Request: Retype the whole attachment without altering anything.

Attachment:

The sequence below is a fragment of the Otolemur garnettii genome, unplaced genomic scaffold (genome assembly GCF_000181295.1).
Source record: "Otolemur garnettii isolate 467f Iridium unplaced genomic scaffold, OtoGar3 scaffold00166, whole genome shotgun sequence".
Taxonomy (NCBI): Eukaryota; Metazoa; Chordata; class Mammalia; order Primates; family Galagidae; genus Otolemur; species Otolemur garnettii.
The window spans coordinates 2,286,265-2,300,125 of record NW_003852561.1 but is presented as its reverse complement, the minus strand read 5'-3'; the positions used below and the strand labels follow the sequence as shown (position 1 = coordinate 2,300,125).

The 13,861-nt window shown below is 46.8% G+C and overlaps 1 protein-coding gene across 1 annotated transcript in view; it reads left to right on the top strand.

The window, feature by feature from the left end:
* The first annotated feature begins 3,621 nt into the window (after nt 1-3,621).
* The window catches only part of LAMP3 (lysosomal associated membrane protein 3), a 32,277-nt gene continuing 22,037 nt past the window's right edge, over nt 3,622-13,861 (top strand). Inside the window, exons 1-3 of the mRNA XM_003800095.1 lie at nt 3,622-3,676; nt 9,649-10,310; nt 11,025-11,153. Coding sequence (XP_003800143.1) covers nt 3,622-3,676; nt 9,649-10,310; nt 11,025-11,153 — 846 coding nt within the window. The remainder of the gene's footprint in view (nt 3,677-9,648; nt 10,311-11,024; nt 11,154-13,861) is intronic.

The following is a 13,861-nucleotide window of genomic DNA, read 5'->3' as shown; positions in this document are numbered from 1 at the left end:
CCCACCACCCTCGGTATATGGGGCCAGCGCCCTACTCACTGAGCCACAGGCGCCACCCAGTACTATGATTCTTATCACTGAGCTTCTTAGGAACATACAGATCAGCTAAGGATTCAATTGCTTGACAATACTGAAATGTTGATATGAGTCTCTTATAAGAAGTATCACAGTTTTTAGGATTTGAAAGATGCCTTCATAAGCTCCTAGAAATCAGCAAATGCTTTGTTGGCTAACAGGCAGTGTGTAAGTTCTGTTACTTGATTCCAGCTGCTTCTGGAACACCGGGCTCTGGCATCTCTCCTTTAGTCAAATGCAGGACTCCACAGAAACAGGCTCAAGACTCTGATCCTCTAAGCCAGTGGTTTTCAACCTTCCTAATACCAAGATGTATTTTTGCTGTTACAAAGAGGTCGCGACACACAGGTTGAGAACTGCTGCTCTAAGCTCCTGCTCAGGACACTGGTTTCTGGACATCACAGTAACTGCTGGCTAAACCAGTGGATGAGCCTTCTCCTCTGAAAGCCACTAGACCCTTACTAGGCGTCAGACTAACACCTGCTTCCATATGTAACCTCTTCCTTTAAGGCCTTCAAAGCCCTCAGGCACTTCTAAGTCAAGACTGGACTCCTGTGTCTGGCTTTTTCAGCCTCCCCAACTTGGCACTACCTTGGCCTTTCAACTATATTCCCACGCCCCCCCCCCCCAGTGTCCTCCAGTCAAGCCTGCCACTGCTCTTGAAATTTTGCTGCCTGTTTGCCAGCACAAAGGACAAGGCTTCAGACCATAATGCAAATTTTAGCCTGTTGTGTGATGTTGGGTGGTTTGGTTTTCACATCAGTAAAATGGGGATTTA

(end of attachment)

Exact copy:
The sequence below is a fragment of the Otolemur garnettii genome, unplaced genomic scaffold (genome assembly GCF_000181295.1).
Source record: "Otolemur garnettii isolate 467f Iridium unplaced genomic scaffold, OtoGar3 scaffold00166, whole genome shotgun sequence".
Taxonomy (NCBI): Eukaryota; Metazoa; Chordata; class Mammalia; order Primates; family Galagidae; genus Otolemur; species Otolemur garnettii.
The window spans coordinates 2,286,265-2,300,125 of record NW_003852561.1 but is presented as its reverse complement, the minus strand read 5'-3'; the positions used below and the strand labels follow the sequence as shown (position 1 = coordinate 2,300,125).

The 13,861-nt window shown below is 46.8% G+C and overlaps 1 protein-coding gene across 1 annotated transcript in view; it reads left to right on the top strand.

The window, feature by feature from the left end:
* The first annotated feature begins 3,621 nt into the window (after nt 1-3,621).
* The window catches only part of LAMP3 (lysosomal associated membrane protein 3), a 32,277-nt gene continuing 22,037 nt past the window's right edge, over nt 3,622-13,861 (top strand). Inside the window, exons 1-3 of the mRNA XM_003800095.1 lie at nt 3,622-3,676; nt 9,649-10,310; nt 11,025-11,153. Coding sequence (XP_003800143.1) covers nt 3,622-3,676; nt 9,649-10,310; nt 11,025-11,153 — 846 coding nt within the window. The remainder of the gene's footprint in view (nt 3,677-9,648; nt 10,311-11,024; nt 11,154-13,861) is intronic.

The following is a 13,861-nucleotide window of genomic DNA, read 5'->3' as shown; positions in this document are numbered from 1 at the left end:
CCCACCACCCTCGGTATATGGGGCCAGCGCCCTACTCACTGAGCCACAGGCGCCACCCAGTACTATGATTCTTATCACTGAGCTTCTTAGGAACATACAGATCAGCTAAGGATTCAATTGCTTGACAATACTGAAATGTTGATATGAGTCTCTTATAAGAAGTATCACAGTTTTTAGGATTTGAAAGATGCCTTCATAAGCTCCTAGAAATCAGCAAATGCTTTGTTGGCTAACAGGCAGTGTGTAAGTTCTGTTACTTGATTCCAGCTGCTTCTGGAACACCGGGCTCTGGCATCTCTCCTTTAGTCAAATGCAGGACTCCACAGAAACAGGCTCAAGACTCTGATCCTCTAAGCCAGTGGTTTTCAACCTTCCTAATACCAAGATGTATTTTTGCTGTTACAAAGAGGTCGCGACACACAGGTTGAGAACTGCTGCTCTAAGCTCCTGCTCAGGACACTGGTTTCTGGACATCACAGTAACTGCTGGCTAAACCAGTGGATGAGCCTTCTCCTCTGAAAGCCACTAGACCCTTACTAGGCGTCAGACTAACACCTGCTTCCATATGTAACCTCTTCCTTTAAGGCCTTCAAAGCCCTCAGGCACTTCTAAGTCAAGACTGGACTCCTGTGTCTGGCTTTTTCAGCCTCCCCAACTTGGCACTACCTTGGCCTTTCAACTATATTCCCACGCCCCCCCCCCCCAGTGTCCTCCAGTCAAGCCTGCCACTGCTCTTGAAATTTTGCTGCCTGTTTGCCAGCACAAAGGACAAGGCTTCAGACCATAATGCAAATTTTAGCCTGTTGTGTGATGTTGGGTGGTTTGGTTTTCACATCAGTAAAATGGGGATTTA